Photo- State Counsellor Office

Aung Htein | DMG
2 January 2021, Sittwe 

In her New Year’s speech to the nation, State Counsellor Daw Aung San Suu Kyi said she is prepared to take “new approaches” to the inclusion of armed groups that are not signatory to the Nationwide Ceasefire Agreement (NCA) during the next government’s five-year term.  

“At this time when we already have the peace roadmap for the post-2020 period clearly in our view, we will implement the post-2020 period peace process with new approaches by exerting our efforts from all angles and points of view so that not only the NCA signatories but also the non-signatories will come on board and cooperate,” Daw Aung San Suu Kyi said. 

U Khaing Kaung San, director of the Wan Lark Foundation, said the National League for Democracy (NLD) government has been slow to move forward with the peace process over the past five years. 

“When the Panglong peace conference was held at the Union level in Nay Pyi Taw, there was weak management. At the state and regional levels, there is a lack of freedom to work for peace. I would like to point out that the government’s management is weak,” he told DMG.  

U Aung Thaung Shwe, the Pyithu Hluttaw lawmaker for Buthidaung Township, said it is important that the next government’s peace process emphasises building trust with ethnic minorities. 

“The key to peace is to build mutual trust. Peace cannot be built without mutual trust. Building trust with ethnic groups is more important for the peace process than new negotiations. Not all ethnic groups are included in the new government’s invitation to join the peace process. It shows a lack of trust,” the MP added.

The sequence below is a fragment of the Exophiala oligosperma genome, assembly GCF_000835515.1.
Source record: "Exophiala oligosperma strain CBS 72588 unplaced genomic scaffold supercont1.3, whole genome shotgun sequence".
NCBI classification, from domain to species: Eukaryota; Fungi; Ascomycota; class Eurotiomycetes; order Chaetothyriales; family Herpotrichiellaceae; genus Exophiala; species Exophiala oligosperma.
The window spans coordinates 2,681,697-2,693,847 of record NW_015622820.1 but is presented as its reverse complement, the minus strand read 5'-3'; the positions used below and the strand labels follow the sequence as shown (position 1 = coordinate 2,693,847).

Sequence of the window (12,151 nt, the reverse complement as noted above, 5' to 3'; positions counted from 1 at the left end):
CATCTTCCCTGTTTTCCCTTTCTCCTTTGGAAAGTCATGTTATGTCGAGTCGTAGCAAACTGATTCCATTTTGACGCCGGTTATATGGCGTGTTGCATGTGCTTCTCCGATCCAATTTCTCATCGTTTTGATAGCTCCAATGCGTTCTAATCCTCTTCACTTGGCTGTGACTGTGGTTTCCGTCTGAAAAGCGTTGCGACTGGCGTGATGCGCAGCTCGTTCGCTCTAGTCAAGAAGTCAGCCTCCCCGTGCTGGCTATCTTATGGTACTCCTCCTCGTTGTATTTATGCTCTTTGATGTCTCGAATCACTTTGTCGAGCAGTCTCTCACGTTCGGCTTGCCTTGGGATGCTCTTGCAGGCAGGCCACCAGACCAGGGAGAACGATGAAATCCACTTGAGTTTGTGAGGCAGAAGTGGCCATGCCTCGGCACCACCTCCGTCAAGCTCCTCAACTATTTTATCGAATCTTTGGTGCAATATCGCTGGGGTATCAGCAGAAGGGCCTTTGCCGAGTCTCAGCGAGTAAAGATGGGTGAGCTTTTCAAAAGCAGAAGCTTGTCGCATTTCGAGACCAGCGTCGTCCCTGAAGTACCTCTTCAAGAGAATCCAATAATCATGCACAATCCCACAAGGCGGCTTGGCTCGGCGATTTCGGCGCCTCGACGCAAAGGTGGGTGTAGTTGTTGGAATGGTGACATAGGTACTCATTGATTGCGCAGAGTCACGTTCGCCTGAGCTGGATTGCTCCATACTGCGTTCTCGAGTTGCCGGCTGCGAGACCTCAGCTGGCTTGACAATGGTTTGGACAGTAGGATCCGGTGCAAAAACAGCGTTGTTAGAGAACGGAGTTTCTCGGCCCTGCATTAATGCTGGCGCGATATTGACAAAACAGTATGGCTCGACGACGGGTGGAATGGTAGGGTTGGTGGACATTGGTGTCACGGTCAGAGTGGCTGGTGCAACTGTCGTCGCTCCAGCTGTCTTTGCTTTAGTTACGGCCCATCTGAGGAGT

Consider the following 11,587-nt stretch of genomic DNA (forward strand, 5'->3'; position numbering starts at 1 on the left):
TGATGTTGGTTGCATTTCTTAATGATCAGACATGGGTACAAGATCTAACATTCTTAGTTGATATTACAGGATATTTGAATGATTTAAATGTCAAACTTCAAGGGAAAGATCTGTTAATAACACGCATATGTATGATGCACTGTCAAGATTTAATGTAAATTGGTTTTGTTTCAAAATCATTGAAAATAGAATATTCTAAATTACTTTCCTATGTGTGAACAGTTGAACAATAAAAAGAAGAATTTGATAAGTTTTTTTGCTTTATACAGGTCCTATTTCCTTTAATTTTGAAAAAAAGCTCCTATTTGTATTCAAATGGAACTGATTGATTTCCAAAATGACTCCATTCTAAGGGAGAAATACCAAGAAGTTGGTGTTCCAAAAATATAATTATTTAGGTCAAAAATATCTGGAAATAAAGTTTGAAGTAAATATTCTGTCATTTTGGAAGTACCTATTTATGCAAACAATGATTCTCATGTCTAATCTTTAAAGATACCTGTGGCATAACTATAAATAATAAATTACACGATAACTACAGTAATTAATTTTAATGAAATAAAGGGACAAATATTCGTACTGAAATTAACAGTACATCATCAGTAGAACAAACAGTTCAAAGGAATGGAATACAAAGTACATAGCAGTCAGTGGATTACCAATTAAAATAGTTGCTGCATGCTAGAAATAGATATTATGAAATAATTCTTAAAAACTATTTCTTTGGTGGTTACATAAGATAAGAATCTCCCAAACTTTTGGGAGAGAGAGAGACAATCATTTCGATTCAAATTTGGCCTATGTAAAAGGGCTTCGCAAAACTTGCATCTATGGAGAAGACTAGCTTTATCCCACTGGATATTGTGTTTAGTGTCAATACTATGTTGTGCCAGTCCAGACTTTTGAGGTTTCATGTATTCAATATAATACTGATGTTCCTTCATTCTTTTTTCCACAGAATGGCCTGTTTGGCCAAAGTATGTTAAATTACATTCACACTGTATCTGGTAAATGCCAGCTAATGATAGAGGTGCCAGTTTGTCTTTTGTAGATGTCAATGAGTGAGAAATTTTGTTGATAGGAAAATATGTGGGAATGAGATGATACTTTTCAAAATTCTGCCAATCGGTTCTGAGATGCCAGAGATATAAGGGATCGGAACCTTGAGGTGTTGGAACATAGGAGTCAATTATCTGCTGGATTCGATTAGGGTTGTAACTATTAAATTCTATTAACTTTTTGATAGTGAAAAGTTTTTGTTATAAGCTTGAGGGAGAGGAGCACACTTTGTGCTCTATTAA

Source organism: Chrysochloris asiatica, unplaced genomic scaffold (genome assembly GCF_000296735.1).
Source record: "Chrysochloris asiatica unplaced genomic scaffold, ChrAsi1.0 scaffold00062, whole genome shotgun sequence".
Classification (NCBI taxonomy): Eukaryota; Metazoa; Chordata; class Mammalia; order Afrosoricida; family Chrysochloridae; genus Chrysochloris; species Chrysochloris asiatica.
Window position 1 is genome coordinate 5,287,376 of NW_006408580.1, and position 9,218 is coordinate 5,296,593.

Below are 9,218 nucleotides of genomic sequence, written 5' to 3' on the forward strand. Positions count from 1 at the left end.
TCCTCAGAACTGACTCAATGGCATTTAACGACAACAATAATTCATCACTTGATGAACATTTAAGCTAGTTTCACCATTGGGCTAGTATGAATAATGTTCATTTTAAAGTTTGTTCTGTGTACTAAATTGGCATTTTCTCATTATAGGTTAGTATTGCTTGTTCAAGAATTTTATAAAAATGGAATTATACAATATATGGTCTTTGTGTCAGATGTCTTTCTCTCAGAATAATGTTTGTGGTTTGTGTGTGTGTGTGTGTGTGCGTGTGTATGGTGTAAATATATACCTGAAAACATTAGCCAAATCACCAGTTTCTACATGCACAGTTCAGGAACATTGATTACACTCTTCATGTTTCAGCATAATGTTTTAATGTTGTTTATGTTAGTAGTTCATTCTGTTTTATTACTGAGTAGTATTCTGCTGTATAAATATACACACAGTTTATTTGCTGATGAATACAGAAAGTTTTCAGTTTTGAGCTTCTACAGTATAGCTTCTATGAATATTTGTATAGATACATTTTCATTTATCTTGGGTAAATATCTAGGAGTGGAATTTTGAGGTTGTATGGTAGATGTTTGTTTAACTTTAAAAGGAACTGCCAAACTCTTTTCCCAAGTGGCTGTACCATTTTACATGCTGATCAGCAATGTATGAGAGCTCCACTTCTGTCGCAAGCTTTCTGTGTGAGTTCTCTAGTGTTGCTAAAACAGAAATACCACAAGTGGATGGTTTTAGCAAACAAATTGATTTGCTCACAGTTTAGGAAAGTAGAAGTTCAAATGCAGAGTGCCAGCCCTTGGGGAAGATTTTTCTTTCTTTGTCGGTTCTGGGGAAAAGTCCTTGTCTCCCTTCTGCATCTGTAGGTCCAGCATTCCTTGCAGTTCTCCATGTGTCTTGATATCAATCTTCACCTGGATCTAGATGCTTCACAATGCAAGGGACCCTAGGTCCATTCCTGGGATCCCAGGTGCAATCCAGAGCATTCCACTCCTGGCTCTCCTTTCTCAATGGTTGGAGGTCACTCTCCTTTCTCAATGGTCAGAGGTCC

The Arakan Army is one of a handful of ethnic armed groups in Myanmar that have yet to sign the NCA. In March of last year, the government and military designated the Arakan Army as a terrorist group.  

Fighting between the Tatmadaw and the Arakan Army had been escalating for much of last year, but in the weeks since the country’s November 8 general election, the two sides appear to have reached a détente.  

The Office of the Commander-in-Chief on November 9 announced the formation of a new committee, led by senior military officers, to hold peace talks with ethnic armed groups. At present, the committee is reportedly engaged in discussions with the Arakan Army. 

In another sign of easing tensions, the Arakan Army on January 1 released three NLD candidates that it abducted in mid-October.   

“We have realised that both formal and informal dialogues are pivotal to the peacemaking processes in the post-2020 period,” Daw Aung San Suu Kyi said in her speech on Friday. “Similarly, we also recognise the role of public participation. This is related to paving the way for inclusiveness of all the stakeholders.”

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